Staying at home can awaken the desire to tame new culinary techniques, such as getting into making sushi. A pan for making rice, a bamboo mat and a sharp knife are all you need to learn, but an array of accessories could enhance your experience.
To get sushi rice perfectly cooked while avoiding the risk of it sticking to the bottom of the pot, the use of an electric rice cooker like this 5.5 cup Tiger model is desirable. When the rice is ready, the appliance will keep it warm for 12 hours, in its case decorated with pretty flowers. Set includes spatula, steamer basket, removable non-stick inner container and measuring cup.
To roll sushi, the use of a makisu is required. Usually in bamboo, Lékué rather offers a model of small silicone mat. It is non-stick and does not retain the taste or smell of the food it is around, then cleans easily. Use it for all types of rolls whether Japanese or not!
Whether it’s sushi from your favorite restaurant or your own creations, it deserves to be placed on a special plate. This one, made of white porcelain, will highlight them! It even includes a compartment for storing wasabi, soy sauce, spicy mayonnaise or pickled ginger. Plus, it’s dishwasher safe for easy maintenance.
stokesstores.com >$ 4.99
Making makis, these sushi rolled in a nori sheet, requires mastering a precise and delicate technique to obtain the perfect rolls. Since it is not easy for everyone, several amateurs might be tempted by the use of this accessory. It offers the option of bringing the ingredients together, closing the lid and simply pulling the pull sheet to create professional-looking maki in minutes.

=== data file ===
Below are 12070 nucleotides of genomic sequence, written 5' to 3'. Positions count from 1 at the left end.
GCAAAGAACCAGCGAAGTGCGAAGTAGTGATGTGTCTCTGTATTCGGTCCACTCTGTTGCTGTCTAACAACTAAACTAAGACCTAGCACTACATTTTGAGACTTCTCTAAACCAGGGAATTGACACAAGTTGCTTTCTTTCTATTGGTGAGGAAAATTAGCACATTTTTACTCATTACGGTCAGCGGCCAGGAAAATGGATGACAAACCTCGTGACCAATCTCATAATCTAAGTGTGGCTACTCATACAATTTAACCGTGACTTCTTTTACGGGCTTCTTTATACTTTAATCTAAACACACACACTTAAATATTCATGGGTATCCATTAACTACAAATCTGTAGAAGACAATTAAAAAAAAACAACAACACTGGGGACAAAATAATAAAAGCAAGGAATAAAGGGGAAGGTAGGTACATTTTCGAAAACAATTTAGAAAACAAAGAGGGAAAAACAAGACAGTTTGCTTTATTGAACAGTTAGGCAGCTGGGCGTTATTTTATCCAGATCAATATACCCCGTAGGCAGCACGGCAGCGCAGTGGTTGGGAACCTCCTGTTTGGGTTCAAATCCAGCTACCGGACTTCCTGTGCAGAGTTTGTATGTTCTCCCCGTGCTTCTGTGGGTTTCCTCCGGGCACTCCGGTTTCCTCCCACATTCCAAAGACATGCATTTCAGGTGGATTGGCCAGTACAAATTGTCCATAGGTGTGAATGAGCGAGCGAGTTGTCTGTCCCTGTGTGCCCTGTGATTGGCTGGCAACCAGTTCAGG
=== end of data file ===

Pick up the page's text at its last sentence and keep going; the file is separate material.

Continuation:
Swap the chopsticks
Handling pieces of sushi with chopsticks is a challenge for many people. Why not trade them for this maple clip called ramille, a Quebec product by Littledeer. She can just as easily move a grain of rice, a thin slice of ginger or a fish sashimi as a nigiri (sushi consisting of a ball of rice and a piece of fish on top).
littledeer.ca>$ 23, $ 25 or $ 29 depending on the desired size
Natasha Kumar has been a reporter on the news desk since 2018. Before that she wrote about young adolescence and family dynamics for Styles and was the legal affairs correspondent for the Metro desk. Before joining The Times Hub, Natasha Kumar worked as a staff writer at the Village Voice and a freelancer for Newsday, The Wall Street Journal, GQ and Mirabella. To get in touch, contact me through my firstname.lastname@example.org 1-800-268-7116